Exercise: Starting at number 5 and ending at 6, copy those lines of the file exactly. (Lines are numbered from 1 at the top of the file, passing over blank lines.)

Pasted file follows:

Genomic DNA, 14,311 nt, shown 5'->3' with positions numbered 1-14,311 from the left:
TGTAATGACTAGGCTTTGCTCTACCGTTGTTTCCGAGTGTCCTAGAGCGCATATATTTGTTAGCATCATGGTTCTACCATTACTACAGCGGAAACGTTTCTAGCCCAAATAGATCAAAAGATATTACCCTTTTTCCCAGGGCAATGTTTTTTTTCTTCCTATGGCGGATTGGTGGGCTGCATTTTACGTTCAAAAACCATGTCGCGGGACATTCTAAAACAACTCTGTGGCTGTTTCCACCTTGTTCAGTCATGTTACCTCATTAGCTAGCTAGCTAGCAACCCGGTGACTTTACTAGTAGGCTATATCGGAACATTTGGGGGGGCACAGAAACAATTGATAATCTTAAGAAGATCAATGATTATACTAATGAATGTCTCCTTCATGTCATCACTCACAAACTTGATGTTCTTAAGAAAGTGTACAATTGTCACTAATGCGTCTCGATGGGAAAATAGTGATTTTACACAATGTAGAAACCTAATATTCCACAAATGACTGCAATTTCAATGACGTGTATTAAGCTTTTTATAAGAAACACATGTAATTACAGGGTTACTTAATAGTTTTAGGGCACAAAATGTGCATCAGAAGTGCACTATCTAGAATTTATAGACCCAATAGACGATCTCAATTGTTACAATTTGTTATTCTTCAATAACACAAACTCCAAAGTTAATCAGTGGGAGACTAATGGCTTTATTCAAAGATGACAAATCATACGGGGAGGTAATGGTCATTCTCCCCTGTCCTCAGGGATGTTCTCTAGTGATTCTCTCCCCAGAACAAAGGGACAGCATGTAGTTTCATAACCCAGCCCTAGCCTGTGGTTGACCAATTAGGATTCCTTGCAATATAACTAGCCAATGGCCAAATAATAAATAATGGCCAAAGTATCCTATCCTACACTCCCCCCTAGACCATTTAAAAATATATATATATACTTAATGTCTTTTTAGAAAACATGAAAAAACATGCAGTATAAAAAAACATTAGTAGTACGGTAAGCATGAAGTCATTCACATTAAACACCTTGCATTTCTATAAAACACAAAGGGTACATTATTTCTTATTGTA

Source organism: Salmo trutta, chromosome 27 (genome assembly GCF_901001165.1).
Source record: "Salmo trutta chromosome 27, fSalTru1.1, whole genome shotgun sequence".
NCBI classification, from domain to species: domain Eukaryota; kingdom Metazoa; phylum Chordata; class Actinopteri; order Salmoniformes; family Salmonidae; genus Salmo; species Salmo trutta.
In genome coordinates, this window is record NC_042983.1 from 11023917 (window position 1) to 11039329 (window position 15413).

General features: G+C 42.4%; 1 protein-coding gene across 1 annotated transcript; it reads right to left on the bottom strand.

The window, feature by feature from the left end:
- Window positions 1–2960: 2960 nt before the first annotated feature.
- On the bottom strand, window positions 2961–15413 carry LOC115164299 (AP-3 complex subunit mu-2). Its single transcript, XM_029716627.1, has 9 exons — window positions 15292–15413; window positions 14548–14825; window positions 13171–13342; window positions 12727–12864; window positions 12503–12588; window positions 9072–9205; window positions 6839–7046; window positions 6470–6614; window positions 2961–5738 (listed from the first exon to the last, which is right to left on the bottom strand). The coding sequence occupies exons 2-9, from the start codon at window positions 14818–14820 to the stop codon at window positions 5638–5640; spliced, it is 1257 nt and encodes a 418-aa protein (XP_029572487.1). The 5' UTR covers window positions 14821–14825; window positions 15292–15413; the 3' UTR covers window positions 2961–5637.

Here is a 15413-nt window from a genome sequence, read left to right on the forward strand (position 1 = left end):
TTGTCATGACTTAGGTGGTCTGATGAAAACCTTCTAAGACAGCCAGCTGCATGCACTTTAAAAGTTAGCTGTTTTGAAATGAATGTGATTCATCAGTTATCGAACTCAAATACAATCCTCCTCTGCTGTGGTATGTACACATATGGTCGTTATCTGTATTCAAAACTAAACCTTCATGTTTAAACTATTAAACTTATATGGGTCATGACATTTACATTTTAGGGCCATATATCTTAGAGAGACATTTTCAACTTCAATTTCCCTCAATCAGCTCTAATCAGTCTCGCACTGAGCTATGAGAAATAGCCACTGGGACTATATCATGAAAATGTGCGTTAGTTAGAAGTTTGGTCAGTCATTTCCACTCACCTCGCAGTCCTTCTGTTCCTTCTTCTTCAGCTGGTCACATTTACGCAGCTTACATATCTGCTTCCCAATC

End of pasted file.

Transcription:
NCBI classification, from domain to species: domain Eukaryota; kingdom Metazoa; phylum Chordata; class Actinopteri; order Salmoniformes; family Salmonidae; genus Salmo; species Salmo trutta.
In genome coordinates, this window is record NC_042983.1 from 11023917 (window position 1) to 11039329 (window position 15413).